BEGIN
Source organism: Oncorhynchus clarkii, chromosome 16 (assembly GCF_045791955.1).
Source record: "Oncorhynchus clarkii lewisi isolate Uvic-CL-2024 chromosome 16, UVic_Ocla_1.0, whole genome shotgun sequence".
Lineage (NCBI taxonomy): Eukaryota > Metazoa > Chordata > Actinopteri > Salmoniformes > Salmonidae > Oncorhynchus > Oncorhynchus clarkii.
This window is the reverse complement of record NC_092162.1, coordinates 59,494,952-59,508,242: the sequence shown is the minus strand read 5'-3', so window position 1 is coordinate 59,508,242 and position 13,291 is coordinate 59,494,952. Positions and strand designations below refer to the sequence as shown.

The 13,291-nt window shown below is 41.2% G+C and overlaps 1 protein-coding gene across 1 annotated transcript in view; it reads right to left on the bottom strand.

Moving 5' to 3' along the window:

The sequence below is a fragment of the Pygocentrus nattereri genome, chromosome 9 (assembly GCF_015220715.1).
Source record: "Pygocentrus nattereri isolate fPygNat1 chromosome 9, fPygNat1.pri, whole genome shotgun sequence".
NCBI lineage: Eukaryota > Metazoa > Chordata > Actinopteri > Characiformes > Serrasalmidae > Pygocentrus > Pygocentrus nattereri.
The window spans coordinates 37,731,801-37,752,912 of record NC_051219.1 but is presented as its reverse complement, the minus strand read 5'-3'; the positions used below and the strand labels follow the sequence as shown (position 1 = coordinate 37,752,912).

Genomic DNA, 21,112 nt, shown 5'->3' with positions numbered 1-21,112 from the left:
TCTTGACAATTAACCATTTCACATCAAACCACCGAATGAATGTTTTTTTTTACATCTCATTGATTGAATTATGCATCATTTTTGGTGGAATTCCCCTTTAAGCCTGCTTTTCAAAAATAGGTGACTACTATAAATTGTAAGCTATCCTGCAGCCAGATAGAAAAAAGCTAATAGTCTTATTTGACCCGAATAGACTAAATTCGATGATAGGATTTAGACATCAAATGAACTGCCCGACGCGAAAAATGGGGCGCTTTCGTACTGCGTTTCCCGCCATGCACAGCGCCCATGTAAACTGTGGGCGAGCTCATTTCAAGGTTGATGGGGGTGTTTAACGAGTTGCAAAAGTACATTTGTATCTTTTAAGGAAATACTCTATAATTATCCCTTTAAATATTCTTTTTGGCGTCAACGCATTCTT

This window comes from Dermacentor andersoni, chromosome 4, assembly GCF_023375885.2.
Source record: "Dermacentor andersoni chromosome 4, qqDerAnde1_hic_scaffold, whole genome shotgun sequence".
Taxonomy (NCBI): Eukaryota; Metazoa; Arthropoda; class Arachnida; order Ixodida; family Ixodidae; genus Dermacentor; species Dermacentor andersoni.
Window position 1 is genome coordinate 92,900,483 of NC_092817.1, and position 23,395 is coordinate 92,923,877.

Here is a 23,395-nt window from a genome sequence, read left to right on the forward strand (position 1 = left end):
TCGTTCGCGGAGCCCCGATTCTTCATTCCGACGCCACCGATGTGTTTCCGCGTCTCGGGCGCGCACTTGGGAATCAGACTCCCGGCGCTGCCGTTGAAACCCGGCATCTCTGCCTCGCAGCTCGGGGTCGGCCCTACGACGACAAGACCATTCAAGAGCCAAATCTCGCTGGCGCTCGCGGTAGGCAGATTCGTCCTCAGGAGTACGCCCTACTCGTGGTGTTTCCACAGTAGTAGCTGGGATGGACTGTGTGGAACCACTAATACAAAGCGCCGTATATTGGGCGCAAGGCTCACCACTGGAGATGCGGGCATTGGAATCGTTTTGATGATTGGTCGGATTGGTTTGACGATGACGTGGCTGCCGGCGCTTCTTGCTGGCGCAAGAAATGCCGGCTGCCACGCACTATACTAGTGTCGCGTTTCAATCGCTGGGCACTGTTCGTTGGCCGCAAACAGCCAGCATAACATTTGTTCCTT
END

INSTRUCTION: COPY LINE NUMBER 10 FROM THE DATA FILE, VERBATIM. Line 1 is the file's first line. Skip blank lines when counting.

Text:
The window spans coordinates 37,731,801-37,752,912 of record NC_051219.1 but is presented as its reverse complement, the minus strand read 5'-3'; the positions used below and the strand labels follow the sequence as shown (position 1 = coordinate 37,752,912).